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This eBook from the Gutenberg Project consists of approximately 218 pages of information about The Imaginary Marriage.

Yes, of the two she despised him and hated him the more.

And then when the letter was posted and gone beyond recall, again came the self-questionings.  Had she done right?  Had she not acted foolishly and weakly, to pay this man money that he had demanded with covert threats?  And too late she regretted, and would have had the letter back if she could.

“I have no one, not a soul in the world I can turn to.  Even Helen is almost a stranger,” the girl thought.  “I cannot confide in her.  I seem to be so—­so alone, so utterly alone.”  She twisted her hands together and stood thoughtful for some moments in the roadway where she turned back through the garden gate to the house.

“I feel so—­so tired,” she whispered, “so tired, so weary of it all.  I have no one to turn to.”

CHAPTER XXIII

Uncertain—­coy

Mr. Tom Arundel, cheerful and happy-go-lucky, filled with an immense belief in a future which he was sure would somehow shape itself satisfactorily, felt a little hurt, a little surprised, just a little disenchanted.

“I can’t think what’s come over her.  She used to be such a ripping little thing, so sweet and good-tempered, and now—­why she snaps a chap’s head off the moment he opens his mouth.  Goo-law!” said Tom.  “Supposing she grows up to be like her aunt—­maybe it is in the blood!”

The prospect seemed to overwhelm him for a moment.  Certainly of late Marjorie had been uncertain, coy, and very hard to please.  Marjorie had suffered, and was suffering.  She was contrasting Tom with Hugh, and Hugh with Tom, and it made her heart ache and made her angry with herself for her own previous blindness.  And, womanlike, being in a very bad temper with herself, she snapped at the luckless Tom like an ill-conditioned terrier, and he never approached her but that she, metaphorically, bared her pretty white teeth, ready to do battle with him.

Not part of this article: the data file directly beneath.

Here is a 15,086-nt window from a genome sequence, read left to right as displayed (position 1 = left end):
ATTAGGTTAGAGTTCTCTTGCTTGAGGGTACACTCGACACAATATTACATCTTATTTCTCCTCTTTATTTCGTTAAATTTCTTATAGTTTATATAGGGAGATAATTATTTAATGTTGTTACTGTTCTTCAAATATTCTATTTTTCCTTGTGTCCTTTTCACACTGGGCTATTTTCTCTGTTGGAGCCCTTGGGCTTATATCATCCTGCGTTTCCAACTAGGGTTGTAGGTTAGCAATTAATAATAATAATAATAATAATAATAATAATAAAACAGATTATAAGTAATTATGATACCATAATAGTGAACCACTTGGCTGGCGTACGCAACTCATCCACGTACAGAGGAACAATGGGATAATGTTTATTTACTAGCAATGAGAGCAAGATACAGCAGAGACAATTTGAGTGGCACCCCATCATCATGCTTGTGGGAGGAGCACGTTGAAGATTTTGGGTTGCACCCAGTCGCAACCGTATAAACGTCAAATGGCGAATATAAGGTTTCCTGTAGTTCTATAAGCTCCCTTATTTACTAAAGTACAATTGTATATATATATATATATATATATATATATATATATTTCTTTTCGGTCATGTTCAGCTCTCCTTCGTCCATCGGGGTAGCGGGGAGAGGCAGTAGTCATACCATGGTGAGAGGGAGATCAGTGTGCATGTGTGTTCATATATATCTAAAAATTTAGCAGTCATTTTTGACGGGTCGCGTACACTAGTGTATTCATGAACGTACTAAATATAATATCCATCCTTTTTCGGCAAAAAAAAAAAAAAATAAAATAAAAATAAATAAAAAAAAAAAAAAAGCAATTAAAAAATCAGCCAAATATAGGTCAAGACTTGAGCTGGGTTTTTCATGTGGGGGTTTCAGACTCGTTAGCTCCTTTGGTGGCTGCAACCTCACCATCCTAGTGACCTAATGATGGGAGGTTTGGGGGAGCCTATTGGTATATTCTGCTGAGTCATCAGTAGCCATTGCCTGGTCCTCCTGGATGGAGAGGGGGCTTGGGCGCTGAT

“Rum things, girls—­never know how to take ’em!  She don’t seem like the same,” thought Tom.  “I wonder—­”

There had been a breeze, a distinct breeze.  Perhaps Tom, anxious to propitiate Lady Linden, had been a little more servile than usual.  He did not mean to be servile.  Alluding to his attitude afterwards to Marjorie, he called it “Pulling the old girl’s leg.”  And when Marjorie had turned on him, her eyes had flashed scorn on him, her little body had quivered and shaken with indignation.

“If you think it clever currying favour with aunt by—­by crawling to her,” she cried, “then I don’t!  If you want to—­to keep my respect, you’ll have to act like a man, a man with self-respect!  I—­I hate to see you cringing to aunt, it makes me detest you.  What does it matter if she has money?  Do you want her money?  Do you want her money more than you want me?”

“Goo-law, old girl, I—­”

“Don’t talk to me!” cried Marjorie.  “Be a man, or I shall hate you!” And she had left him rubbing his chin thoughtfully, and wondering at the ways of women and of Marjorie Linden in particular.

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